The best way to begin freelance writing is to just dive in. Don’t buy a million books; they will just overwhelm you. Here’s a basic list of things you need to know and do to nab that first freelance writing gig:
1. Figure out your writing niche. In the writing business, it’s not a good idea to be a jack-of-all-trades. Figure out a niche. (Don’t worry- if you choose one and find you hate it, you can of course change it. Nothing’s carved in stone.) I write primarily about exercise, health, and parenting. Why? It’s what I know about and am passionate about.
There’s a market for almost anything. Choosing a niche will help narrow your job search and help you prepare your resume and writing samples. Which brings us to…
2. Prepare your resume and writing samples. I actually have several different resumes to send out. Each one is catered toward the job I am applying for. For instance, if I am applying to write a series of articles on yoga, my resume centers upon previous yoga/ health writing. If I’m applying for an editing job, my resume focuses on my mad editing skills. No matter what your work experience, cater it toward your prospective employer. If you were a teacher, emphasize your writing and editing skills. If you’ve been published anywhere, write it down. If you were a manager at Burger King, focus on written reports, etc. you had to accomplish. (For the record, I have no idea what the responsibilities of a Burger King manager are, but you get the idea.)
Have some writing samples, preferably in your writing niche. Haven’t published anything? Go ahead and write some quality mock articles. Don’t think of it as a waste of time; you can most likely sell them somewhere sometime down the road.
3. Finds job to apply for. Essentially, there are three ways to go about finding writing gigs.
1) Contacting local businesses, organizations, educational institutions, etc. to see if you can help them write marketing materials, sales letters, website information, etc. The beauty of working for someone local is a) clients are more likely to keep a local person on as a regular freelancer and b) you have the ability to meet with your clients in person for meetings. Finding work this way requires proactivity and persistence. It’s not the time to get shy. You can e-mail potential clients, call them to schedule a meeting, or send out letters introducing yourself and your home-business. (The last, of course, costs a bit of money.)
2) The query letter. Looking to write for magazines? Perfect the art of the perfect query letter. You don’t need to write an entire article before you sell it. First, come up with a great idea and shop it around. If you haven’t been published before, start small- contact local magazines or newspapers with your story idea. This is a great way to get credible work experience. (Again- local publications prefer local writers!) Writer’s Market is the ultimate go-to guide for every magazine listing known to man.
3) The internet. There are a number of sites that list freelance writing jobs. Remember: a lot people are vying for the same job. Make sure your cover letter and resume are compelling.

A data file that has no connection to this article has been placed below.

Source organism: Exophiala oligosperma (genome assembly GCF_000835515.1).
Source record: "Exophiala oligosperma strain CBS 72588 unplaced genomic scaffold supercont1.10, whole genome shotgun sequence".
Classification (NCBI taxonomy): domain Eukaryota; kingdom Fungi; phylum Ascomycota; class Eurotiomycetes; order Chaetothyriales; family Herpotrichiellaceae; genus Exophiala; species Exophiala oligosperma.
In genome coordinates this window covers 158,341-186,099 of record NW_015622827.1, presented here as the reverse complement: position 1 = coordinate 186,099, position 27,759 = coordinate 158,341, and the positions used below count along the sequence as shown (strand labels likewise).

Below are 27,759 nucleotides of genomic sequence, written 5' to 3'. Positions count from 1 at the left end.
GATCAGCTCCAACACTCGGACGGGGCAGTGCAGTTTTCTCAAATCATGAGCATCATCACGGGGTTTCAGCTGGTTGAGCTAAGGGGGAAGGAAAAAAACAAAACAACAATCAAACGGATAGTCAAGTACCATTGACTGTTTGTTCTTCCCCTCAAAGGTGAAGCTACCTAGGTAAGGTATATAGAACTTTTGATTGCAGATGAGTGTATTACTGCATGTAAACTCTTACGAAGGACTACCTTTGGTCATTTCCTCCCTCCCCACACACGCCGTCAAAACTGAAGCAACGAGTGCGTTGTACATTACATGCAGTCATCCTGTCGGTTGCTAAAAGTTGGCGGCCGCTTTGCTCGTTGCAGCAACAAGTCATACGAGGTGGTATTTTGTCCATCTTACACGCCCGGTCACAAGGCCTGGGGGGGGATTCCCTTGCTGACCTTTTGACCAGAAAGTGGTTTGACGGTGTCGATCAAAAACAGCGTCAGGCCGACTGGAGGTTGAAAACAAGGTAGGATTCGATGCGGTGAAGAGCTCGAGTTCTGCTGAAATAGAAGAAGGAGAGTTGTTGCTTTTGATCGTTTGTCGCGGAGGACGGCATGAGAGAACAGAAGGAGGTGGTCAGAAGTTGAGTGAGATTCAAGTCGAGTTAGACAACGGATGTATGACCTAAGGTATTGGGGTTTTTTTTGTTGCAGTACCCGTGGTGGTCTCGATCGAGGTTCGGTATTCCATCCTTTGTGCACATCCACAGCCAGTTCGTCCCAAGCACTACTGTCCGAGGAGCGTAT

Other sites have writers bid for jobs. Elance.com is probably the best of these. You can find decent work there. However, most bidding sites post jobs that just don’t pay enough. Never bid for less than you know you are worth. (Please check out my very first post here on Scribophile about this very issue!)
Finally, there are the content mill sites. You know these sites: they clog up the internet. They include Associated Content, HubPages, Examiner.com, Suite 101, etc. I occasionally write for Demand Studios. They pay $15 per article (generally 450-700 words). Content mill sites are not well-regarded by the publishing world. I suggest avoiding them if possible. Consider Demand Studios if you’re in a lull and need to make some money.
Find job listings here:
Some people love a variety of clients. Personally, my goal was to find a few regular, well-paying clients. Why? Searching for jobs takes up a lot of time that I don’t have. Having regular clients gives me a sense of stability. Finding work online has been great. Just remember, however, if you were the lowest bidder for a writing job, chances are your new client will ditch you if they find someone willing to work for even less. (This is why I don’t think bidding sites are the best places to find regular, great-paying clients.) Your ultimate goal is to make yourself invaluable, no matter where the client lives. You want to be the first person they go to when they need some quality writing done. How do you do this?
- Keep deadlines. If possible, turn your work in early.
- Edit your work. And then edit it again.
- Fact check.
- Sign up for CopyScape– make sure you haven’t inadvertently plagiarized.
- Respond to e-mails or phone calls immediately. Be available to chat via Skype.
- Never, ever get defensive. If your client wants you to change something, just change it, happily.
- Act like a professional. Correspondence should be grammatically correct. Spelling should be perfect. Don’t swear. Don’t use emoticons.
- Follow directions EXACTLY. The biggest complaint of many editors and clients is that their writers don’t follow directions.
- Ask all relevant questions at the beginning of the assignment. Don’t pepper your client with questions two days before it’s due.
- Did I mention how important it is to keep your deadline?
This is a basic outline to get started. So, go get started! Feel free to use the comment section for any questions you may have.
Next up: What you Need to Know About Writing for the Web